I couldn't save much of Lev's, in the end. Not for myself. His gifts felt empty of him (presents without presence, kind without kin), so I left them behind in Maple Hill, where perhaps they'll act as clues or links between us. Twenty dollars spent on gold; a bangle abandoned in a gardener's apartment. What I did save was a folded envelope, and the tablets sliding back and forth inside. Powder held safe from the elements, lying in wait. Vera was the most glowing one of us, the kind of woman God makes as an example to the rest.
, you can imagine Him saying,
is a life worth living
. A life of modesty and steam.
There will always be a Vera
, I assured myself,
one way or another
. With a dark rinse, I think our hair will look quite similar. She sets it to the side, in a style that's easy enough to replicate with the right number of pins.

My mother told me to take cues from my betters. Learn their habits, and track them like deer in a live wood. Keep watch of their movements, and, if it helps, imagine you've tied a line of bright yarn to one ankle to make their path clear. Vera puts two spoonfuls of sugar in her tea before even sipping. She and I share a soul, or so Lev insisted. Why not share a little more? I found out yesterday when she went to town for a bottle of wine that she doesn't carry her passport with her, nor check it for safety upon her return. Easy enough to move it into a clean purse, where I will slide her wallet too. Take her wedding ring from around her finger, though I doubt it will fit on mine. Something to ask a jeweler about when I arrive in France.

A fire in the fireplace might pop and get out of hand. In a place like this, made all of wood, the destruction would be catastrophic. Police, when they come, might find a woman's body burned clean of all identifying marks, except the locket—my locket—around its neck, and scraps of my clothes melted to the remaining flesh. Why would they look closer? Already they'll have found my fingerprints on the gun that shot Lev, and it can't be long before they match them to the set that's been on file since the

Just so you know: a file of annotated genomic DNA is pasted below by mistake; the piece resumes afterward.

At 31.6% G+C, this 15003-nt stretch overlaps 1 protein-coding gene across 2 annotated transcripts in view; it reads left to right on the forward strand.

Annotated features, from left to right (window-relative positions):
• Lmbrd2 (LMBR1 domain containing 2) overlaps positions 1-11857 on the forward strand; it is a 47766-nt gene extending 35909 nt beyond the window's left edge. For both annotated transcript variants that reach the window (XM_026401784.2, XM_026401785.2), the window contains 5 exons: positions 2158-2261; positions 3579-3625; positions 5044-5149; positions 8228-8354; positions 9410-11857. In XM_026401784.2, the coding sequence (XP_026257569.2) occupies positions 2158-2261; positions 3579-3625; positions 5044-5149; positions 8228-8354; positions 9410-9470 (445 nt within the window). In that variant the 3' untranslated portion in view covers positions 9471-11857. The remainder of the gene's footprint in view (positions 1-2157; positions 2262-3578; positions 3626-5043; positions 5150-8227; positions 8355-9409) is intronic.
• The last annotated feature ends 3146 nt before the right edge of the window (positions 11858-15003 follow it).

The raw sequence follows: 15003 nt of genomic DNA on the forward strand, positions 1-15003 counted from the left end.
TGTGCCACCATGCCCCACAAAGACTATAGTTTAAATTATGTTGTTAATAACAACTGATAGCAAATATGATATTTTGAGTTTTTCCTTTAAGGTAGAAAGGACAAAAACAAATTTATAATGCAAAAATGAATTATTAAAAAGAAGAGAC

orphan boat carried me to America. Remorse, they'll think. A murder and then a suicide. Not the most shocking idea, when you get down to it.

And then imagine: a woman walks onto an airplane and smiles, ironic and wan. She answers questions from the stewardess with an exhausted
before waving her off and falling asleep with a scarf tied around her hair
I don't speak French well, but Vera doesn't talk in excess, and I can pick anything up in time. I will avoid her old acquaintances, if any still remain, and eventually it will be my face that people associate with her name, if only through the force of habit. Not such a strange thing, for a widow to hide herself away, especially when she has her husband's legacy to maintain. Correspondence. The occasional grieved statement made by postcard. A packet of papers, a yellow old manuscript, locked in a safe underneath her bed. Maybe two packets, if I can't bring myself to burn these pages after all.

With a bit of effort, a bit of distance, I know this too can be smoothed over. We forget about the atrocities of history all the time, so long as there is a fair conclusion. The poor rising up to take the place of the rich. The dead living on in our earthly memories. Practice saying it: I am Vera Petrovna Orlova. I was born Vera Volkova, just outside Moscow, on an estate that would rival Arthur's royal seat. I can make things happen with the strength of my mind, the force of my will, and it was my prerogative to disappear. I hold my secrets close, because there's no one left alive who'll understand them. No one left at all, but me.